“See Yourself Differently”–Part II

Girl at Mirror, 1954, Saturday Evening Post

"Girl at Mirror", 1954 by Norman Rockwell

As promised, we are continuing our journey into learning to like our bodies.  In my earlier post, “See Yourself Differently”–Part I, I cited from an article with the same title written by Isabelle Taubes for Psychologies Magazine UK Edition.  Because Psychologies Magazine does not archive their articles online, I am posting longer excerpts here for discussion purposes.  If you have not been following the discussion, you can find the first part of this article at “See Yourself Differently”–Part I.

“Someone suffering from anorexia sees themself (sic) as enormous even though they are skeletal, and someone suffering from body dysmorphia is constantly discovering new monstrosities that only they can see.  What is the demon that dominates the way we perceive ourselves and our relationship with our bodies? Freud called it the ‘ego-ideal’, and its role is to manage our relationship with all that we would like to be and do.

We love ourselves according to how we measure up to our ideal of perfection.  The higher we set the bar, the greater the risk that we’ll feel we’ve let ourselves down. (italics added) Someone with an uncompromising ego-ideal believes that to be lovable they must look like a supermodel, so it’s inevitable that they feel unattractive as they are.  Adolescents may be prone to anorexia, and their lives will be punctuated by long periods of dieting.  Orbach points out that comparing our bodies to an ideal makes us more likely to fall short, and even fall ill. ‘While we demand more rigour and have high expectations of what the fit, healthy and beautiful body can deliver us, there is an increase in symptoms, from sexual dissatisfactions to eating problems and fear of ageing,‘ she says.” (Psychologies 106)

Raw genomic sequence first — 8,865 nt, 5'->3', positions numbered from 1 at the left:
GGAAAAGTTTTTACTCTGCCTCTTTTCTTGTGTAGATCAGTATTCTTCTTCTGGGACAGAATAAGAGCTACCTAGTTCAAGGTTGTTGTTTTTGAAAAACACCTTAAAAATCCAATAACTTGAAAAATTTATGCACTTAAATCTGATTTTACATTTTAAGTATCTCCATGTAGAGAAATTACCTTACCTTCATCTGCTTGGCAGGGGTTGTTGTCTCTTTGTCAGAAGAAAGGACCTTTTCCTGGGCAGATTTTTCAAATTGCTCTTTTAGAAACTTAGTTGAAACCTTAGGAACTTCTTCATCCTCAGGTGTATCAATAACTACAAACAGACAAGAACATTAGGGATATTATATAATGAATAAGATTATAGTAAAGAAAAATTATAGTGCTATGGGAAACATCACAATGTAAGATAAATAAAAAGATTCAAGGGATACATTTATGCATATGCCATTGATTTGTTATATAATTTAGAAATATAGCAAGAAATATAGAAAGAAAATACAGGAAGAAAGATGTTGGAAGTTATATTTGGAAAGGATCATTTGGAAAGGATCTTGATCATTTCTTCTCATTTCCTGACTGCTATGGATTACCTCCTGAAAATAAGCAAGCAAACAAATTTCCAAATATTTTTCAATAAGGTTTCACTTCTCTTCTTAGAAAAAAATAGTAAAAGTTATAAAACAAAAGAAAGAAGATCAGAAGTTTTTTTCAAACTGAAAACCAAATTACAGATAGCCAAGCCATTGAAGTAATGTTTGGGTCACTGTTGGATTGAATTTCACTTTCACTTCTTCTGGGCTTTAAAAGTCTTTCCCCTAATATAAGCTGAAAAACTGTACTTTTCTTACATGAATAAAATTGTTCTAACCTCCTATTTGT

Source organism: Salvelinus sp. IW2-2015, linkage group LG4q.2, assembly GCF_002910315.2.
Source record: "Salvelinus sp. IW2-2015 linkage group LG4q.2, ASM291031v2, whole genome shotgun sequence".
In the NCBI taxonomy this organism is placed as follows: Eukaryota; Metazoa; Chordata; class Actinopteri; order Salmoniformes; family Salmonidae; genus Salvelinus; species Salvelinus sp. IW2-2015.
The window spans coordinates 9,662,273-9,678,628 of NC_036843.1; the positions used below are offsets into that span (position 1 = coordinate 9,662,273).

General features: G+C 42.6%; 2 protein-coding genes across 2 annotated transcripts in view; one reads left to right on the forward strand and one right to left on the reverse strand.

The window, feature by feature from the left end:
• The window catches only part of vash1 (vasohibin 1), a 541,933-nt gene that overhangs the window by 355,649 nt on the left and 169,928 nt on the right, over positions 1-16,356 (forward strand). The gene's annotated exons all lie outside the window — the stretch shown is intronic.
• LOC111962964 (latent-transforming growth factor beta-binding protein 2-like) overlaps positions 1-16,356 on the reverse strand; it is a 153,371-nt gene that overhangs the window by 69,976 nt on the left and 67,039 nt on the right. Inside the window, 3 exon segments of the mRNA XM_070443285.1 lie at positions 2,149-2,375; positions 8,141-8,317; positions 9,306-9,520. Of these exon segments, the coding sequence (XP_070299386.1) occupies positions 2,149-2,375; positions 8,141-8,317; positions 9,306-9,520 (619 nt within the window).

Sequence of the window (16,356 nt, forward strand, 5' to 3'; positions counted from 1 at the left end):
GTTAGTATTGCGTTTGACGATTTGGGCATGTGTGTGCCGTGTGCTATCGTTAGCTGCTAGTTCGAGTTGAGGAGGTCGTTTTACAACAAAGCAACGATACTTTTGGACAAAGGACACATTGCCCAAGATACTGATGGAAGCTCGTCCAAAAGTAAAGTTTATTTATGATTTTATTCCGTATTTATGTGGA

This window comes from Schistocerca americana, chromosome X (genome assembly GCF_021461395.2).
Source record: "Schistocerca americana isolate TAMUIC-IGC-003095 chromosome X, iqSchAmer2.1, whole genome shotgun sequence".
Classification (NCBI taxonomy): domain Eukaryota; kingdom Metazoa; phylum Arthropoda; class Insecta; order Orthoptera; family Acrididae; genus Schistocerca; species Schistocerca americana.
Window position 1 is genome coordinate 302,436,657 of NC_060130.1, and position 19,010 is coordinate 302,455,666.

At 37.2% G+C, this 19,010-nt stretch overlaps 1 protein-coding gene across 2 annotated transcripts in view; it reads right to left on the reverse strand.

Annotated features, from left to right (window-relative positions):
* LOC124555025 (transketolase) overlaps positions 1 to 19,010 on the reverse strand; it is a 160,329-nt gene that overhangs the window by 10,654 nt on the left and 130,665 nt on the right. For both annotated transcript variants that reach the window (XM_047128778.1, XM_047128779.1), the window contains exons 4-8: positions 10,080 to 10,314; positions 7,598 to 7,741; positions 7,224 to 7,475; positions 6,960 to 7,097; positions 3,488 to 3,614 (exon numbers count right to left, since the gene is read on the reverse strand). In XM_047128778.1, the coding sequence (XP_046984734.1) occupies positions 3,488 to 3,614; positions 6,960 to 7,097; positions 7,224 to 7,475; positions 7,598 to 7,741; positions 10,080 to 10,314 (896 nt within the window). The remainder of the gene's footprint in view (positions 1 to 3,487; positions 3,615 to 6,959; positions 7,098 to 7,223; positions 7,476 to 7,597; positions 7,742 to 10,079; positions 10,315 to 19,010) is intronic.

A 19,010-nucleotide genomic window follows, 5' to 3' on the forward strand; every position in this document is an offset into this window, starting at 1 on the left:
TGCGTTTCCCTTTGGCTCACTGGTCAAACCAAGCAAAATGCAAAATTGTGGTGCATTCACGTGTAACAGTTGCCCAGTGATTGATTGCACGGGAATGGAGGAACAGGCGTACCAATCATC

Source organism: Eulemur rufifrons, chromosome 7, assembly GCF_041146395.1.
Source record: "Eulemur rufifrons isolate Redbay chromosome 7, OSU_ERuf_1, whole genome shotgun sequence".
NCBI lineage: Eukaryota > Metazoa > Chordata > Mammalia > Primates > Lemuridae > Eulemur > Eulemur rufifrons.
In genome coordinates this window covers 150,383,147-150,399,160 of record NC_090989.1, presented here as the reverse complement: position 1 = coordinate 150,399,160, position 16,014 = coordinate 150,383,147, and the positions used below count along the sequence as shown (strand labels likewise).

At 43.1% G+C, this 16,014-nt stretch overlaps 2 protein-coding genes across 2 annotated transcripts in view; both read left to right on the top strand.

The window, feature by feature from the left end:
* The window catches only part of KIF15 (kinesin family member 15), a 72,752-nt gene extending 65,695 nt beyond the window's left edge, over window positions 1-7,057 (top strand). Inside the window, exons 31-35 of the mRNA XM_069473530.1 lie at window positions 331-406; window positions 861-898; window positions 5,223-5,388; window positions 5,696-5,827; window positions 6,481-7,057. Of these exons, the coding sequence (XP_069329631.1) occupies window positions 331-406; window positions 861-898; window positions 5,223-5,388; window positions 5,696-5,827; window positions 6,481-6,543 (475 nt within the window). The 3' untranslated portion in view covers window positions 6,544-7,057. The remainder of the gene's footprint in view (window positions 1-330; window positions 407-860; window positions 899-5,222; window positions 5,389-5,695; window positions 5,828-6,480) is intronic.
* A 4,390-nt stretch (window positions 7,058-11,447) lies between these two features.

I am going to interject here. Did you notice this quote from Susie Orbach?: “While we demand more rigour and have high expectations of what the fit, healthy and beautiful body can deliver us, there is an increase in symptoms, from sexual dissatisfactions to eating problems and fear of ageing.”  Firstly, I am fully supportive of a healthy body.  We cannot live the lives for which we were created from a hospital bed, but what constitutes “healthy”? Susie Orbach uses the same language to discuss the body that one might use to discuss a car’s performance.  She uses words like “rigour”, “demand”,”high expectations”, “beautiful”, and “deliver”.  These are words that advertisers use when talking to consumers.  Why not? It’s very possible that we could treat our bodies like some sort of product to be used and consumed.  It must be shaped, altered, pushed, pulled, stretched, injected, lipoed, worked, punished, deprived, and changed in order to deliver us the life we want.  This is the message that advertisers send us through magazine ads, television commercials, films, radio ads, music videos, ad nauseum on a daily basis.  Our minds are bombarded with the message–“You are not good enough as you are, but you could be…”–whenever you are faced with any sort of media short of listening to NPR unless you feel intellectually inferior.  Listen to NPR enough, however, and you might just walk away feeling a boost in your IQ.  Read People Magazine or watch E! Channel long enough, and you will certainly not feel a boost in your self-esteem.